According to German newsmagazine Der Spiegel, Turkey’s National Intelligence Organization (known by its Turkish initials, MİT) has secretly contacted its German counterpart, the Federal Intelligence Service (BND). The Turks’ request, said Spiegel, involves the provision of assistance to investigate and arrest supporters of the Gülen movement living in Germany, some of whom are German citizens. There are over three million people with Turkish citizenship, or of Turkish descent, currently living in Turkey. Citing “a dossier of classified documents”, Spiegel said that the MİT had asked the BND to investigate a list of 40 individuals for possible links to Gülen, and to extradite to Turkey another three whom Ankara claims have direct ties to the July coup. The documents also allegedly contain a request for MİT officials to pressure German lawmakers to be more critical of Gülen supporters in Germany. Requests for cooperation were also sent by MİT to nearly a dozen state governments in Germany, but all were declined, said Spiegel.

The Turkish government has arrested, fired or demoted tens of thousands of people since July, for alleged links to the Gülen movement. Some European officials, many of them German, have accused President Erdoğan of using the failed coup as an excuse to purge his opponents of all political persuasions in the country. On Sunday, the head of Germany’s Committee on Parliamentary Oversight, Clemens Binninger, said he would launch an investigation into the joint projects between German and Turkish intelligence agencies following the failed July coup. Another member of the Committee, Hans-Christian Ströbele, said he would personally set up a panel to probe any communication between German intelligence agencies and the MİT. By working closely with Turkish intelligence, German spy agencies were risking “becoming complicit in criminal activity”, said Ströbele.

Author: Joseph Fitsanakis | Date: 22 August 2016 | Permalink

German intelligence spied on EU and NATO allies, report finds

Bad Aibling - IAA major parliamentary inquiry into the operations of Germany’s main intelligence agency has concluded that it spied on nearly 3,500 foreign targets in recent years, most of which belonged to allied countries. The inquiry was initiated by the German government in response to a number of recent public controversies involving the Bundesnachrichtendienst, Germany’s Federal Intelligence Service, known as BND.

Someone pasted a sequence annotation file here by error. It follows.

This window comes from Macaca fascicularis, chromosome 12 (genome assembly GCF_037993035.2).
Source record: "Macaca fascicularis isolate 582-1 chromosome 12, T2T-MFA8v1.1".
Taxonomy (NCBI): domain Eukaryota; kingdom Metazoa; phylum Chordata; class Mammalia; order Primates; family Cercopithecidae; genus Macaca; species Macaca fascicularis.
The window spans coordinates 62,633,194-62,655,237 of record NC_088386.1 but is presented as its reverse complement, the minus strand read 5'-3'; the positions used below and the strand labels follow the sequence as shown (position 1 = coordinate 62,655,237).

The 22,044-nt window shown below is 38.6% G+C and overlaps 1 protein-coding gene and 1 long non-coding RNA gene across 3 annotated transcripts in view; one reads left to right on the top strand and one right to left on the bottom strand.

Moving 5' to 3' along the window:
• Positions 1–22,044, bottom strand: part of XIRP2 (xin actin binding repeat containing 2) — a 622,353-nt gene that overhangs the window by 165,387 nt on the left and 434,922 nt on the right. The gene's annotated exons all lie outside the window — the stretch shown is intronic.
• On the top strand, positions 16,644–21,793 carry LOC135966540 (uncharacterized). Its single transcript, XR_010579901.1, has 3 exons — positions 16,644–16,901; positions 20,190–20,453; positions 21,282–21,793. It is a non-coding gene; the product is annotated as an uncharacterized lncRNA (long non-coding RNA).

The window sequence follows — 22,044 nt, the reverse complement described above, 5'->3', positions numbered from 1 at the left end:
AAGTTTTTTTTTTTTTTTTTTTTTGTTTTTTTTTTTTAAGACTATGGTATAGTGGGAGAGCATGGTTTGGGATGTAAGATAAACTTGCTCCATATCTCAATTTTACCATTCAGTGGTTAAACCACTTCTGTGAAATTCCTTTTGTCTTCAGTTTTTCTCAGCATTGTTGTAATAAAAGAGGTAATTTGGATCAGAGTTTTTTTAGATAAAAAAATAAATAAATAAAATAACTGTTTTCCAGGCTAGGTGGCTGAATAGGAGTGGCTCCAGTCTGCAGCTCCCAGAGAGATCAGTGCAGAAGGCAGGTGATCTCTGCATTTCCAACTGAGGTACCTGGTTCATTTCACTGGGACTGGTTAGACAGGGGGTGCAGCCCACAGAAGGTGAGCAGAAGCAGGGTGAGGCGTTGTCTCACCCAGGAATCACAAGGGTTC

In 2015, the BND was found to have secretly collaborated with the US National Security Agency (NSA) in spying on several European governments and private companies. According to German investigative magazine Der Spiegel, the BND used its facilities at Germany’s Bad Aibling listening station to help the NSA spy on, among other targets, the palace of the French president in Paris, the headquarters of the European Commission in Brussels, and the France-based European conglomerate Airbus. In response to the revelations, Airbus filed a criminal complaint against the German government, while Belgium and Switzerland launched official investigations into the joint BND-NSA activities. The extent of the BND-NSA collaboration prompted widespread public criticism in Germany. In response to the criticism, German Chancellor Angela Merkel promptly fired the director of the BND in April of this year. Additionally, the German chancellor authorized a parliamentary inquiry into the operations of the BND, which was completed last spring.

The resulting 300-page report has not been made public. But summaries leaked to the German media reveal that the BND spied on 3,300 targets until the end of 2013. Nearly 70 percent of these targets belonged to countries that are members of the European Union or the North Atlantic Treaty Organization, and are thus some of Germany’s closest international allies. The targets allegedly included “hundreds of diplomatic missions” in Europe and elsewhere, as well as heads of state, government ministers, aides to foreign cabinet officials, and heads of foreign militaries. The report summary also states that the BND targeted non-governmental organizations and private corporations that are operate in the areas of aviation, weapons design, transportation, advertising and the media.

Last month, the German cabinet approved draft legislation that aims to reform the BND. The legislation explicitly bans the agency from spying on foreign governments or corporations for the benefit of German companies. It also prevents it from spying on targets within the European Union, unless the operation pertains to “information to recognize and confront threats to internal or external security”. The legislation also calls for the establishment of a new independent oversight body consisting of senior judges and representatives of the Office of the Federal Prosecutor, whose job will be to evaluate and approve the BND’s proposed espionage activities against foreign targets.

Author: Ian Allen | Date: 12 July 2016 | Permalink

German cabinet approves spy service reform in wake of NSA controversy

BND - IAThe senior executive body of the German government has approved draft legislation that reforms the country’s intelligence services, following revelations that Germany helped the United States spy on European states. The legislation is seen as a response by the German government to a number of recent public controversies involving the Bundesnachrichtendienst, Germany’s Federal Intelligence Service, known as BND.

In 2015, the BND was found to have secretly collaborated with the US National Security Agency (NSA) in spying on several European governments and private companies. According to German investigative magazine Der Spiegel, the BND used its facilities at Germany’s Bad Aibling listening station to help the NSA spy on, among other targets, the palace of the French president in Paris, the headquarters of the European Commission in Brussels, and the France-based European conglomerate Airbus. In response to the revelations, Airbus filed a criminal complaint against the German government, while Belgium and Switzerland launched official investigations into the joint BND-NSA activities.